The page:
I could spend a whole blog post talking about the pros, cons, and details of the popular integer compression techniques. But, for now, I’ll just say a few words about variable-byte compression. It’s a very simple idea: use 7 bits in every 8 bit byte to store the integer, and use the remain 1 bit to indicate whether this is the last byte that stores the integer or whether another byte follows.

Suppose you want to store the decimal number 1,234.  In binary, it’d be represented as 10011010010. With the variable byte scheme, we take the first (lowest) seven bits (1010010), and we append a 0 to indicate this isn’t the last byte of the integer, and we get 10100100. We then take the remaining four bits of the binary value (1001), pad it out to be seven bits (wasting a little space), and append a to indicate this is the last byte of the integer (00010011). So, all up, we’ve got 000100110100100. When we’re reading this compressed version back, we can recreate the original value by throwing away the “indicator” bits (the ones shown in pink), and concatenating what’s left together: 10011010010. Voila: compression and decompression in a paragraph!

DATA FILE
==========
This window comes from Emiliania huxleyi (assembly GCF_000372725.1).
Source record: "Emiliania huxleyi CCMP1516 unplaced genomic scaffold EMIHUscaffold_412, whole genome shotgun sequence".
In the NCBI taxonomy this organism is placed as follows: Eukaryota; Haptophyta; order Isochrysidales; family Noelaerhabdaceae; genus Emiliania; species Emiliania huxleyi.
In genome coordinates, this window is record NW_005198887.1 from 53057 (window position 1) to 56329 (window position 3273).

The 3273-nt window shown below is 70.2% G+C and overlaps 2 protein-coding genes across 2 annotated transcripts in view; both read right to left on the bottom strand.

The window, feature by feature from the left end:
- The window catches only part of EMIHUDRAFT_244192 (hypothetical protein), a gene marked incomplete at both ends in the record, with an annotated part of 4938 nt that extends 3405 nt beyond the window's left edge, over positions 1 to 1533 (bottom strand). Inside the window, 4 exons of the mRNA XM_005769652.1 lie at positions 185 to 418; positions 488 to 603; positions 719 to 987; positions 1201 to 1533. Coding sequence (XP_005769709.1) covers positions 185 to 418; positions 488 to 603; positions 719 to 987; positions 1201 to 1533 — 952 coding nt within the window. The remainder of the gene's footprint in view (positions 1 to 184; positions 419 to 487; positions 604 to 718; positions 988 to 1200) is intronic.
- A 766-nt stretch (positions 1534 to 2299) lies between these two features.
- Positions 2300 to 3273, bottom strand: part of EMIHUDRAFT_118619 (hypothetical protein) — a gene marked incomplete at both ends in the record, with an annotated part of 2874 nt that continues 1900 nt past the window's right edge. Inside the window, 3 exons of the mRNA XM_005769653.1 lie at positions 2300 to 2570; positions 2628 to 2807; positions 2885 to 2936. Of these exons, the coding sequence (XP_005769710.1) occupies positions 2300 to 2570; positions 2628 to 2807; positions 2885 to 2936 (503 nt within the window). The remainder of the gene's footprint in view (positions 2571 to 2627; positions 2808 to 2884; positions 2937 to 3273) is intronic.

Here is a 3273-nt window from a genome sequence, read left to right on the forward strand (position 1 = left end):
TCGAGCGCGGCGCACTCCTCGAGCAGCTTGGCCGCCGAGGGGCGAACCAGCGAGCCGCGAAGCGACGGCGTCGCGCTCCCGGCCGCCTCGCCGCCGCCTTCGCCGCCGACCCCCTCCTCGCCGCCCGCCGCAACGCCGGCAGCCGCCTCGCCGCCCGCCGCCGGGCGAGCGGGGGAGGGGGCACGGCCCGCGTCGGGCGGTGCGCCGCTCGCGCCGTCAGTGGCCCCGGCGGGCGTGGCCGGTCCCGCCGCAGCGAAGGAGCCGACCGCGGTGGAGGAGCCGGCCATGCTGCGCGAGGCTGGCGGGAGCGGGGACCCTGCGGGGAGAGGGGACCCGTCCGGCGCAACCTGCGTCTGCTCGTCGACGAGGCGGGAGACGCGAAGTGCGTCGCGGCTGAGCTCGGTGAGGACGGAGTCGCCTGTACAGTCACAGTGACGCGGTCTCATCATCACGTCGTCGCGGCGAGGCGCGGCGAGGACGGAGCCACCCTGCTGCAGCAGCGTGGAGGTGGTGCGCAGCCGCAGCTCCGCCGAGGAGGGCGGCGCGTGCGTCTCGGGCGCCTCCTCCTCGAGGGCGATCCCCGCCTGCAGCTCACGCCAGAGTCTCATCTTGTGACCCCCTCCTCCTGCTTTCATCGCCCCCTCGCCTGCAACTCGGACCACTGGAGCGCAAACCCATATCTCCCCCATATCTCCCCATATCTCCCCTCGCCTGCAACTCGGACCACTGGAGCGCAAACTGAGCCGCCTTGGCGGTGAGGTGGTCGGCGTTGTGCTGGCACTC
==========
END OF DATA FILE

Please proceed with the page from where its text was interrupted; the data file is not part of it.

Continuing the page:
If you store decimal 1,234 using a typical computer architecture, without compression, it’d be typically stored in 4 bytes. Using variable-byte compression, we can store it in two. It isn’t perfect (we wasted 3 bits, and paid no attention to the frequency of different integers in the index), but we saved ourselves two bytes. Overall, variable-byte coding works pretty well.

Why This All Matters

Index size: compressed versus uncompressed

I’ve gone down the path of explaining inverted indexes and integer compression. Why does this all matter?

Take a look at the graph on the right. It shows  the size of the inverted index as a percentage of the collection that’s being searched. The blue bar is when variable byte compression is applied, the black bar is when there’s no compression. All up, the index is about half the size when you use a simple compression scheme. That’s pretty cool, but it’s about to get more interesting.